A few weeks ago I was asked by my publisher to have a go at writing the postmortem report for Dr Eleanor Costello. Eleanor is one of the first characters we meet in TOO CLOSE TO BREATHE. And also the first victim. She’s a complex character and it was really important to me, that even though she was dead, she didn’t get left behind as the investigation progressed. I wanted to create a sense that she was never too far away from the action, which is difficult enough but even more difficult when you’re writing from the first person perspective of another character. Watching Eleanor build in my protagonist’s mind was very satisfying. Eleanor is the only path DCS Sheehan has into the investigation, so in a way the postmortem holds some very important clues and really kicks down that first domino.
I love doing character sketches, asking myself what books are on character’s bed stands, what TV programmes they’d watch, what would their last Facebook post be etc but this was a great way to get under the skin (excuse the pun) of my character. What exactly did her body say about how she lived? What habits did she have that were already making marks on her organs? Would it be too morbid to recommend this as a writing exercise? Probably! And in fairness, the pathologist, Dr Abigail James, in the opening scenes of TOO CLOSE TO BREATHE had done most of the work for me, so I can’t take all the credit here.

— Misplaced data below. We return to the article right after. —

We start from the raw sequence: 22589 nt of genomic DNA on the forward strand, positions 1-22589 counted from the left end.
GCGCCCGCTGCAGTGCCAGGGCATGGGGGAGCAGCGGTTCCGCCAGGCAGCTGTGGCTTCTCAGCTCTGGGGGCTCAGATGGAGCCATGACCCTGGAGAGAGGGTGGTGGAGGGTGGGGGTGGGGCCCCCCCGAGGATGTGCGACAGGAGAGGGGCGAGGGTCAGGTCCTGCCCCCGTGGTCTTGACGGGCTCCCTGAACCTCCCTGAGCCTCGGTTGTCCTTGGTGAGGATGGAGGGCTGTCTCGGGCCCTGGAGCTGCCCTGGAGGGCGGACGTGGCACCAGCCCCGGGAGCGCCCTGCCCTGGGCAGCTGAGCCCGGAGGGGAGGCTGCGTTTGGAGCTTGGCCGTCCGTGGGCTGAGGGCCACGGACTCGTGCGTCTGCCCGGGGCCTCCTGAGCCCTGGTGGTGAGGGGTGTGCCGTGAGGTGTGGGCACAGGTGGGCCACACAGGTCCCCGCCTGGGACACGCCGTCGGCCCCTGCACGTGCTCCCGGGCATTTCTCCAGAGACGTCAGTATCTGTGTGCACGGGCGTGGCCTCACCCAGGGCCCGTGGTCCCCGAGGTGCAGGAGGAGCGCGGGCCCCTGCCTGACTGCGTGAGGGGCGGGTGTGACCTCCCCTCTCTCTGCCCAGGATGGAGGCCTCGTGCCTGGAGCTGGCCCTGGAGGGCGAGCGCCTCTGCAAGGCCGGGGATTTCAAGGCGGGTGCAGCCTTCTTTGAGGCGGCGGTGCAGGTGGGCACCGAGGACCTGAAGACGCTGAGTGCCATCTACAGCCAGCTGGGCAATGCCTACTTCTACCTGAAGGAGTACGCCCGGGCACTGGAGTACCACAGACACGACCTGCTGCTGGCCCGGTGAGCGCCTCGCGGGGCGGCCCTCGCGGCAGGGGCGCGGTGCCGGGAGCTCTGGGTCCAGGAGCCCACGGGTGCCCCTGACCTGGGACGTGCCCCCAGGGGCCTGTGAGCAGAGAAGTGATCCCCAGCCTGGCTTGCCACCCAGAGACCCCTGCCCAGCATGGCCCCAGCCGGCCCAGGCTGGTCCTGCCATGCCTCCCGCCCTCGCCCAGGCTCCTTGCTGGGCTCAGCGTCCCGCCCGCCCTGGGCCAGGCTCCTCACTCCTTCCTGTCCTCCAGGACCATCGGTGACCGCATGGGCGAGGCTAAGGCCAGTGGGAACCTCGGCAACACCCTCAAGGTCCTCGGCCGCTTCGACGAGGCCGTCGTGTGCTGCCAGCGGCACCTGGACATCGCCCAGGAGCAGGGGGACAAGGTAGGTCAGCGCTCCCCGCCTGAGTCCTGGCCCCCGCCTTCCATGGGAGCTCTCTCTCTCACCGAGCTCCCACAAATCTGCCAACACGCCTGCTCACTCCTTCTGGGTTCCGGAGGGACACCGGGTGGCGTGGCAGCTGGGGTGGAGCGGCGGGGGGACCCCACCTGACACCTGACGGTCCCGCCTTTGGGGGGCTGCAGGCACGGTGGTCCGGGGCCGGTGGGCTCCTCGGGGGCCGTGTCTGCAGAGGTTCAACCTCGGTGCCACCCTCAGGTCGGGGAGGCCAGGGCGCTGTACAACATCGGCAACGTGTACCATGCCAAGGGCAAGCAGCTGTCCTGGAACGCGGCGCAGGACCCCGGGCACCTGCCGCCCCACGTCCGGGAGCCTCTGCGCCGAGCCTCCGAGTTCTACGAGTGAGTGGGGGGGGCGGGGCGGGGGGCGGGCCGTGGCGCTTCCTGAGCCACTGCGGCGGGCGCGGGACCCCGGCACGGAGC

For Eleanor, I’m really glad I got to look deeper. One of the inspirations for writing TOO CLOSE TO BREATHE was to write about a victim who would not fade into the background. And one of the most satisfying things for me to hear from readers is how much they love the two main protagonists. It’s so gratifying to hear Eleanor referred to as ‘present’ in this way. The postmortem report was to be used as part of a package for readers. Here’s a pic of the completed article.
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